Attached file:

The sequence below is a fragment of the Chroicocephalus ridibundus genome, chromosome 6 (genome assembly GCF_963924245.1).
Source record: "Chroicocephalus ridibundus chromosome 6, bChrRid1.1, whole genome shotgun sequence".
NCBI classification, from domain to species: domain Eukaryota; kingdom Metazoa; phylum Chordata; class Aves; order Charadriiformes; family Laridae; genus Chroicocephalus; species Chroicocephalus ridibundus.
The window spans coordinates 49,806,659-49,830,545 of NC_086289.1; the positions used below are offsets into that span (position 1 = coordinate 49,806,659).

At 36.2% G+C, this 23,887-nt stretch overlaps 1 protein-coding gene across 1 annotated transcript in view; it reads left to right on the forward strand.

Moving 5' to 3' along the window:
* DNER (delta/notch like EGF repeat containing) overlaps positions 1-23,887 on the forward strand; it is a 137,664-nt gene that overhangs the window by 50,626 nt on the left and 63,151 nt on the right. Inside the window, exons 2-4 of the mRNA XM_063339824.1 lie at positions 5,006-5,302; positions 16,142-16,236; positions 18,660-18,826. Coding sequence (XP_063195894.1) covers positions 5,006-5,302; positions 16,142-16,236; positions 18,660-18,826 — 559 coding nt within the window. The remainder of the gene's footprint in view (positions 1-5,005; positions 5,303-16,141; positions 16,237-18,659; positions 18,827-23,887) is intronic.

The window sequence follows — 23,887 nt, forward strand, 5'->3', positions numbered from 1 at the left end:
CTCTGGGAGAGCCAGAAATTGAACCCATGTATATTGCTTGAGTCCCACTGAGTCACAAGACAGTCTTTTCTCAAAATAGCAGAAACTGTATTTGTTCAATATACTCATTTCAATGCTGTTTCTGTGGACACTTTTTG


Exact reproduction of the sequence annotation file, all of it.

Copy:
The sequence below is a fragment of the Chroicocephalus ridibundus genome, chromosome 6 (genome assembly GCF_963924245.1).
Source record: "Chroicocephalus ridibundus chromosome 6, bChrRid1.1, whole genome shotgun sequence".
NCBI classification, from domain to species: domain Eukaryota; kingdom Metazoa; phylum Chordata; class Aves; order Charadriiformes; family Laridae; genus Chroicocephalus; species Chroicocephalus ridibundus.
The window spans coordinates 49,806,659-49,830,545 of NC_086289.1; the positions used below are offsets into that span (position 1 = coordinate 49,806,659).

At 36.2% G+C, this 23,887-nt stretch overlaps 1 protein-coding gene across 1 annotated transcript in view; it reads left to right on the forward strand.

Moving 5' to 3' along the window:
* DNER (delta/notch like EGF repeat containing) overlaps positions 1-23,887 on the forward strand; it is a 137,664-nt gene that overhangs the window by 50,626 nt on the left and 63,151 nt on the right. Inside the window, exons 2-4 of the mRNA XM_063339824.1 lie at positions 5,006-5,302; positions 16,142-16,236; positions 18,660-18,826. Coding sequence (XP_063195894.1) covers positions 5,006-5,302; positions 16,142-16,236; positions 18,660-18,826 — 559 coding nt within the window. The remainder of the gene's footprint in view (positions 1-5,005; positions 5,303-16,141; positions 16,237-18,659; positions 18,827-23,887) is intronic.

The window sequence follows — 23,887 nt, forward strand, 5'->3', positions numbered from 1 at the left end:
CTCTGGGAGAGCCAGAAATTGAACCCATGTATATTGCTTGAGTCCCACTGAGTCACAAGACAGTCTTTTCTCAAAATAGCAGAAACTGTATTTGTTCAATATACTCATTTCAATGCTGTTTCTGTGGACACTTTTTG